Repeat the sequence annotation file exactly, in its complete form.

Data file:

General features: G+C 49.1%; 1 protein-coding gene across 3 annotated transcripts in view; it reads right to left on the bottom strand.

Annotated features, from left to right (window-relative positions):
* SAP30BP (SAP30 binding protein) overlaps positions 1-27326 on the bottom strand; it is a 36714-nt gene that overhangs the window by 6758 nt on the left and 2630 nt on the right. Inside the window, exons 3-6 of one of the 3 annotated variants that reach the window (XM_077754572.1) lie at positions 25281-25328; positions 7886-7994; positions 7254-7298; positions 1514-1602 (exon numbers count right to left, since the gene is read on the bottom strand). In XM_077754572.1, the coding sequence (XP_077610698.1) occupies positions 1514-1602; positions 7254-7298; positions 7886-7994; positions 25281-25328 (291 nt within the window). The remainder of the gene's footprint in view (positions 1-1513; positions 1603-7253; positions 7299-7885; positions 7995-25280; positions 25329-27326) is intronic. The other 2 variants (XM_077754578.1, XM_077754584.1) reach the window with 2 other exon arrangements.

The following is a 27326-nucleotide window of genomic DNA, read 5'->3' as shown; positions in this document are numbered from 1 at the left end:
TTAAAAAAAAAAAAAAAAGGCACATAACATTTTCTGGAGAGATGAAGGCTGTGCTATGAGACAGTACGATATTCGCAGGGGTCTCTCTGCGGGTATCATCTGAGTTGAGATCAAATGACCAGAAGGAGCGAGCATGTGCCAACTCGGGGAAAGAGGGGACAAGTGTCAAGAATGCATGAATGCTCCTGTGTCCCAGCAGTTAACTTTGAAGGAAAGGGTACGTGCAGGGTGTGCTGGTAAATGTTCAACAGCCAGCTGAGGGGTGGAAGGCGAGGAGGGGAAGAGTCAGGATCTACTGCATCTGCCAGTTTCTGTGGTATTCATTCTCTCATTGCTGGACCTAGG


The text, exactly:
General features: G+C 49.1%; 1 protein-coding gene across 3 annotated transcripts in view; it reads right to left on the bottom strand.

Annotated features, from left to right (window-relative positions):
* SAP30BP (SAP30 binding protein) overlaps positions 1-27326 on the bottom strand; it is a 36714-nt gene that overhangs the window by 6758 nt on the left and 2630 nt on the right. Inside the window, exons 3-6 of one of the 3 annotated variants that reach the window (XM_077754572.1) lie at positions 25281-25328; positions 7886-7994; positions 7254-7298; positions 1514-1602 (exon numbers count right to left, since the gene is read on the bottom strand). In XM_077754572.1, the coding sequence (XP_077610698.1) occupies positions 1514-1602; positions 7254-7298; positions 7886-7994; positions 25281-25328 (291 nt within the window). The remainder of the gene's footprint in view (positions 1-1513; positions 1603-7253; positions 7299-7885; positions 7995-25280; positions 25329-27326) is intronic. The other 2 variants (XM_077754578.1, XM_077754584.1) reach the window with 2 other exon arrangements.

The following is a 27326-nucleotide window of genomic DNA, read 5'->3' as shown; positions in this document are numbered from 1 at the left end:
TTAAAAAAAAAAAAAAAAGGCACATAACATTTTCTGGAGAGATGAAGGCTGTGCTATGAGACAGTACGATATTCGCAGGGGTCTCTCTGCGGGTATCATCTGAGTTGAGATCAAATGACCAGAAGGAGCGAGCATGTGCCAACTCGGGGAAAGAGGGGACAAGTGTCAAGAATGCATGAATGCTCCTGTGTCCCAGCAGTTAACTTTGAAGGAAAGGGTACGTGCAGGGTGTGCTGGTAAATGTTCAACAGCCAGCTGAGGGGTGGAAGGCGAGGAGGGGAAGAGTCAGGATCTACTGCATCTGCCAGTTTCTGTGGTATTCATTCTCTCATTGCTGGACCTAGG